Jainism /ˈdʒeɪnɪz(ə)m/, traditionally known as '" Jaina Shasana'" or Jaina dharma (Sanskrit: जैन धर्म), is a nontheistic Indian religion that prescribes a path of ahimsa - nonviolence - towards all living beings, and emphasizes spiritual independence and equality between all forms of life. Practitioners believe that nonviolence and self-control are the means by which they can obtain liberation. Currently Jainism is divided into two major sects, Śvētāmbara and Digambara.
The word Jainism is derived from the Sanskrit verb root jin ("to conquer"). It refers to a battle with the passions and bodily pleasures that the Jain ascetics undertake. Those who win this battle are termed as Jina (conqueror). The term Jaina is therefore used to refer to laymen and ascetics of this tradition alike.
Jainism is one of the oldest religions in the world. Jains traditionally trace their history through a succession of twenty-four propagators of their faith known as tirthankaras with Rishabha as the first and Mahāvīra as the last of the current era.
For long periods of time, Jainism was the state religion of Indian kingdoms and widely adopted in the Indian subcontinent. The religion has been in decline since the 8th century CE due to the growth of, and oppression by the followers of Hinduism and Islam.
Jainism is a religious minority in India, with 4.2 million adherents, and there are small but notable immigrant communities in Belgium, Canada, Hong Kong, Japan, Singapore, and the United States. Jains have the highest degree of literacy of any religious community in India (94.1 percent),and their manuscript libraries are the oldest in the country.
from the Victoria and Albert Museum
Non-violence in Jain art
Genuine compassion requires imagination, and this is why for the Jains, art is central. The seated Tirthankara image (murti) is one of the most common icons in Jainism. It is at once serene, peaceful and balanced.
Animals and nature play a central role in temple art. For Jains, all life is precious and worthy of the highest respect.. Jains believe that there cannot be human peace at the expense of harming nature or animals. One of the most iconic Jain images is that of the Samavasarana, depicting the sermon given by a Tirthankara after attaining enlightenment. While Mahavira was sharing his knowledge, all kinds of species joined the congregation, and all could clearly see Mahavira and understand the message in their own language. This event is often depicted in Jain painting and sculpture.
While manuscript illustrations are certainly the best-known Jain paintings to audiences outside India, there is also an extensive Jain tradition of larger paintings, from album-size to monumental paintings on cloth. The most spectacular of these are the cosmological paintings depicting the structure of the Jain universe.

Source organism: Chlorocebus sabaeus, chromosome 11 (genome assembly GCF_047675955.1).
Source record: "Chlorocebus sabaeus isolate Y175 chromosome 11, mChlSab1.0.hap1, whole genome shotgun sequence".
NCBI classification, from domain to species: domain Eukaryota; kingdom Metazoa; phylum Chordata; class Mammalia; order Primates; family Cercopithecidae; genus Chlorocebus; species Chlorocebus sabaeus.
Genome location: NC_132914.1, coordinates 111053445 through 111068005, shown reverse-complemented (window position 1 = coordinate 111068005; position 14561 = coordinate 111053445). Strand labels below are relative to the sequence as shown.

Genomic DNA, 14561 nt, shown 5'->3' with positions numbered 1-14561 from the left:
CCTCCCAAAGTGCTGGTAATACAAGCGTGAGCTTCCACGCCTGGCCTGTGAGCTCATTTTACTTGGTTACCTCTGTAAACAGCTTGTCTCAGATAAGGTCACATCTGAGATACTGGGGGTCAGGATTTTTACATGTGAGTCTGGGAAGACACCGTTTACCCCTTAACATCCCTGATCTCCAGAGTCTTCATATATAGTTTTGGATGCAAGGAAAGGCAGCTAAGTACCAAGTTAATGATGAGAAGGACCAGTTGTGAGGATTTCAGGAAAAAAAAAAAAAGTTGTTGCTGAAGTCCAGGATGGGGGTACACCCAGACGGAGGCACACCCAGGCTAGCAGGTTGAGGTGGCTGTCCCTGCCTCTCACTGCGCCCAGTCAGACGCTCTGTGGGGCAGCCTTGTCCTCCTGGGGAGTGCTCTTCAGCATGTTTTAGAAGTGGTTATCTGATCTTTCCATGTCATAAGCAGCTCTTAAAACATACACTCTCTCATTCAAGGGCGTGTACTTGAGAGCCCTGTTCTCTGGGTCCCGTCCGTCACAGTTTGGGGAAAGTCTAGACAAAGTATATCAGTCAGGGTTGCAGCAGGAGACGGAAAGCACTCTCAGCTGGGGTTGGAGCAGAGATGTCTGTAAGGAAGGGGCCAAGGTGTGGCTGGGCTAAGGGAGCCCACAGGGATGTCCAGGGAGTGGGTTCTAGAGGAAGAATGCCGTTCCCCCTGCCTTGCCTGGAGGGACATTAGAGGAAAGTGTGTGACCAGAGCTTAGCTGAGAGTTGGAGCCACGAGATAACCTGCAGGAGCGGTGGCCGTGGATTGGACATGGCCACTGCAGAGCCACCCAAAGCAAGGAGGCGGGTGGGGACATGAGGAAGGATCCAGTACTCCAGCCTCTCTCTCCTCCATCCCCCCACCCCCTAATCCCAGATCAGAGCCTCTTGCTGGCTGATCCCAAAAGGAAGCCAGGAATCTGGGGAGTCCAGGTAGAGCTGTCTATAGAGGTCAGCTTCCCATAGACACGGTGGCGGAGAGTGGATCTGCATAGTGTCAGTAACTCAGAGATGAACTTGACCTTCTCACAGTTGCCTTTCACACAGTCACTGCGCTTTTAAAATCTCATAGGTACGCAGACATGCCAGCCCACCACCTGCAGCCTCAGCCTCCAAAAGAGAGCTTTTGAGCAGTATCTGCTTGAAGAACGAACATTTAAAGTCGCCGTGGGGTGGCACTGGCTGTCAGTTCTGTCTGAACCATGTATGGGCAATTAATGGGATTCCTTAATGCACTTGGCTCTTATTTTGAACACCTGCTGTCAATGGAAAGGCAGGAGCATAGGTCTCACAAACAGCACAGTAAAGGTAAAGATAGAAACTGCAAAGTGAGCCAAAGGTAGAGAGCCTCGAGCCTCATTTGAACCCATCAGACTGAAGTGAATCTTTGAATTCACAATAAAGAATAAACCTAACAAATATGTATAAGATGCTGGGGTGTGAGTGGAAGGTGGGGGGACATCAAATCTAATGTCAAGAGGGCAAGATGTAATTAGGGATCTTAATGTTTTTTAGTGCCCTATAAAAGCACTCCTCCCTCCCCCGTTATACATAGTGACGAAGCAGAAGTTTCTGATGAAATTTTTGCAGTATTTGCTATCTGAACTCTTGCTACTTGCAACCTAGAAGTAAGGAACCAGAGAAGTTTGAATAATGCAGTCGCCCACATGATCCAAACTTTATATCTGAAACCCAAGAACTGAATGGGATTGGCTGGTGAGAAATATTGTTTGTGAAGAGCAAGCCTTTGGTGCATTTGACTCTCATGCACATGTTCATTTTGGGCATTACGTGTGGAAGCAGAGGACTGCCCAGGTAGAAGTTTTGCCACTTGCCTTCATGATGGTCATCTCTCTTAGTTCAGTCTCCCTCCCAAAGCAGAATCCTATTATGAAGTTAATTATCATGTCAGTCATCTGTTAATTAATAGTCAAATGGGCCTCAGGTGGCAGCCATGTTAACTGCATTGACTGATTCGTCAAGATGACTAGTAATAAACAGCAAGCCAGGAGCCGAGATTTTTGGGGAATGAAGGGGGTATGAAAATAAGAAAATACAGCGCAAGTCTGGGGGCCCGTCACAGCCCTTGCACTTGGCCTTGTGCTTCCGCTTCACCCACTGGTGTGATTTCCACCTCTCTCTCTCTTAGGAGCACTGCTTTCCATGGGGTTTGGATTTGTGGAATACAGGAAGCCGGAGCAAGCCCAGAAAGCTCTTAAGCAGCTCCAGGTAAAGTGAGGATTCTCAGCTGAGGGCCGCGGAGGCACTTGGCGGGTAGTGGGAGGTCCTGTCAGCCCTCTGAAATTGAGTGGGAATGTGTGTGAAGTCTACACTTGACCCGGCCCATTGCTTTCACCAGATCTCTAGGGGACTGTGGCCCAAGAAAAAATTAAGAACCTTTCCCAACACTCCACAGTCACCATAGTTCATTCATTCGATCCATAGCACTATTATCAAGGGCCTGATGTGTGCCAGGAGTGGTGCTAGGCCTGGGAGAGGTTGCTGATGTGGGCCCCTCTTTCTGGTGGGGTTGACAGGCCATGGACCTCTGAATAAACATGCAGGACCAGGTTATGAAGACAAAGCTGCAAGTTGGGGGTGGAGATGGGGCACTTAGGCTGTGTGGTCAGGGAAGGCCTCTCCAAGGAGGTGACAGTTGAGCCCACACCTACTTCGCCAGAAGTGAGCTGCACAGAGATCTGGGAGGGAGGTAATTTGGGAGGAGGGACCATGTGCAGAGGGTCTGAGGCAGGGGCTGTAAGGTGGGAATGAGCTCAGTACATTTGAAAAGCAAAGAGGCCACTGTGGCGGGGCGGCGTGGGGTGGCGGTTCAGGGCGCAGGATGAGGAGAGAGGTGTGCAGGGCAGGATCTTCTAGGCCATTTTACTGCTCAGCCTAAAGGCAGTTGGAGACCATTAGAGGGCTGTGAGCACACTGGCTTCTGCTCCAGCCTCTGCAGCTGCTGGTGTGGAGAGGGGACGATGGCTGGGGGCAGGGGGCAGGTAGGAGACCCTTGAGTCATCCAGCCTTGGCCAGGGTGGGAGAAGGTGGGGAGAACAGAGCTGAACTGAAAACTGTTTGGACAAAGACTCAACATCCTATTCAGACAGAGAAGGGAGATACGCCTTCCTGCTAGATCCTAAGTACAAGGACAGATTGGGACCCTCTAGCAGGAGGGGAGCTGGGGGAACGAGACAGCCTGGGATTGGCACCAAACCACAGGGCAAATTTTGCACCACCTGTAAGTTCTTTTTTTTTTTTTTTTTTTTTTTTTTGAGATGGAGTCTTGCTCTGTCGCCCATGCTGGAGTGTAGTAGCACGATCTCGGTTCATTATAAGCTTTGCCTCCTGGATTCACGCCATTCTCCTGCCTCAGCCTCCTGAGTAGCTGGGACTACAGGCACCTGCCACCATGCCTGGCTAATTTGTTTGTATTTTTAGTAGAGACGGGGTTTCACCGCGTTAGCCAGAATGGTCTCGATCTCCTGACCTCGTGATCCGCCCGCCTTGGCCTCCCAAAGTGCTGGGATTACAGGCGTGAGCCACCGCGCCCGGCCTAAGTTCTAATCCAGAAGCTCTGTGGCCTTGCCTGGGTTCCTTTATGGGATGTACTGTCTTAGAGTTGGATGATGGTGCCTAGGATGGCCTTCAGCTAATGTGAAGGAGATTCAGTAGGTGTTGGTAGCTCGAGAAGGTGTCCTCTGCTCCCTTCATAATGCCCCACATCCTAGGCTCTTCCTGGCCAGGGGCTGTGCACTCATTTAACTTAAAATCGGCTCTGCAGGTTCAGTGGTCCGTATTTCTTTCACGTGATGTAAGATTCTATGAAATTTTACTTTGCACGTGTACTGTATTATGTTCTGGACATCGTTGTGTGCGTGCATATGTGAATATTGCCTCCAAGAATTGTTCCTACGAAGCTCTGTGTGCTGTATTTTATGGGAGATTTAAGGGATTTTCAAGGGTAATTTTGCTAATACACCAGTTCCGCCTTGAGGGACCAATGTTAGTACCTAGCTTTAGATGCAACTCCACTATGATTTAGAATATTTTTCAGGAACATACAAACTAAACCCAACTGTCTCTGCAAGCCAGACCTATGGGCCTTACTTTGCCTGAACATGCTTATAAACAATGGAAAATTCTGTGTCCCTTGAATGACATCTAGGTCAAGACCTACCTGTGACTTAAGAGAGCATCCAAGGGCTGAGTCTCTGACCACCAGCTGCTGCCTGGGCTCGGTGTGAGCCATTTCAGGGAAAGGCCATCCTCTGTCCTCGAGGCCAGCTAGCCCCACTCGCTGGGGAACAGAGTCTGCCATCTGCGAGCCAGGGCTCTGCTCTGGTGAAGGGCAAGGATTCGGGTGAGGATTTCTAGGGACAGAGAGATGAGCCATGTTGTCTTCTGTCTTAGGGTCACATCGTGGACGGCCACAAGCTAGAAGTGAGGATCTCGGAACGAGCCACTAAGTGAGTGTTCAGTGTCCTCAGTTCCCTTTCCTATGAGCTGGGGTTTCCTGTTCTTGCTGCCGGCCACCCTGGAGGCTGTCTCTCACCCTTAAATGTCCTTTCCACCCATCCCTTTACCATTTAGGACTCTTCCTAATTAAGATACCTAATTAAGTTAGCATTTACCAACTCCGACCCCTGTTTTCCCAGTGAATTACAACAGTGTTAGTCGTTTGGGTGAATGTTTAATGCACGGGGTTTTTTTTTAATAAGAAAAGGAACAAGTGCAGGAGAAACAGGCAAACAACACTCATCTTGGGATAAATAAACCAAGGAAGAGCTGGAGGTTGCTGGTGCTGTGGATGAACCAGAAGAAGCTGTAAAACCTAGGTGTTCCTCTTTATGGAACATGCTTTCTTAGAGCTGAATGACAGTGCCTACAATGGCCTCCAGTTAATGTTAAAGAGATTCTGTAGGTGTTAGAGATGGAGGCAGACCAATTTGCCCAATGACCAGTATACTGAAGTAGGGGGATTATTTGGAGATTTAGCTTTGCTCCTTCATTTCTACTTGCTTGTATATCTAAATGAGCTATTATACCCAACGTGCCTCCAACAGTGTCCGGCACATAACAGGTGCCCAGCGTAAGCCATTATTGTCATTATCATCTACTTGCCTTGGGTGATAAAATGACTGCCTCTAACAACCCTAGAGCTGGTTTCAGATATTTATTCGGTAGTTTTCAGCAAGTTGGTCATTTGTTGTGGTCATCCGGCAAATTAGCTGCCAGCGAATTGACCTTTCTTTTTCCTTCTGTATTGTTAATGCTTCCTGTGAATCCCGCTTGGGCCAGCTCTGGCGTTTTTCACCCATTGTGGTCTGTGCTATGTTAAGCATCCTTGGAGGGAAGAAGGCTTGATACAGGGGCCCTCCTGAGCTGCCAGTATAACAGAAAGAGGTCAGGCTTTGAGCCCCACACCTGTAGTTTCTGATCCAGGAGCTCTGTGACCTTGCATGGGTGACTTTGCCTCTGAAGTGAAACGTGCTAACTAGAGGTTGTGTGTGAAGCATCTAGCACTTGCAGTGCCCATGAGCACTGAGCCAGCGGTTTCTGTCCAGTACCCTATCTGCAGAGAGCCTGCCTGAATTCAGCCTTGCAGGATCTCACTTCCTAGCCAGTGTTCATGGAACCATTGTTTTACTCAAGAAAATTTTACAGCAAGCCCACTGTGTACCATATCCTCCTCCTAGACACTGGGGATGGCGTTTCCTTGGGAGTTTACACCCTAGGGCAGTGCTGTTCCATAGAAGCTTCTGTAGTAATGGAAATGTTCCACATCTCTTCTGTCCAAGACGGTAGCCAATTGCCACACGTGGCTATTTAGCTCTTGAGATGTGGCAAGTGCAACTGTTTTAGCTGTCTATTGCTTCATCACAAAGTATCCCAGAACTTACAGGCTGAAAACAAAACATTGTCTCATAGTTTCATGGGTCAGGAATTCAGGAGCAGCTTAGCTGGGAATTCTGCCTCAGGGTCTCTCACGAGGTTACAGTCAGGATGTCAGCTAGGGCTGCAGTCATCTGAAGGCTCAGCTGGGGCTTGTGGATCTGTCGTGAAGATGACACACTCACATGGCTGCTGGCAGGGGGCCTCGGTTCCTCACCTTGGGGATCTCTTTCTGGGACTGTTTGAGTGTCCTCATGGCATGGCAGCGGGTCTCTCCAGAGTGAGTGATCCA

The Jain cosmos is divided into three realms of virtually unfathomable proportions: the upper or celestial world, the middle or mortal world, and the lower or infernal world. The three realms are portrayed either collectively or independently in both abstract and personified representations, the latter as the cosmic man (lokapurusha) endowed with a fantastical anatomy hierarchically arranged to symbolise the three realms of creation.
and Jain art
The study, recitation and veneration of sacred scriptures are a primary religious focus of the Jains. Important sermons, canonical texts and commentaries were transmitted orally long before being committed to writing. Exactly when Jain texts began to be illustrated is uncertain; the oldest surviving examples date from around the 10th-11th century, but many state that they were copied from earlier texts that presumably were decaying.
The earliest Jain illuminated manuscripts are inscribed and painted on prepared palm-leaves and bound with cords passing through holes in the folios. The folios are encased in wooden covers that are often decorated with religious or historical themes. Book covers continued to be made in later centuries.
After the introduction of paper into western India from Iran around the 12th century, Jain texts were increasingly written on this new and more versatile medium. The use of paper permitted larger compositions and a greater variety of decorative devices and borders, although the format of the palm-leaf manuscript was retained. By the end of the 14th century, deluxe manuscripts were produced on paper, brilliantly adorned with gold, silver, crimson and a rich ultramarine derived from imported lapis lazuli.
The major centres of Jain manuscript production were Ahmedabad and Patan in Gujarat. Other centres included Jaisalmer, Gwalior and Delhi. The patrons were mainly Svetambara Jains, who considered the commissioning of illustrated books and their donation to Jain temple libraries (bhandars) to be an important merit-making activity.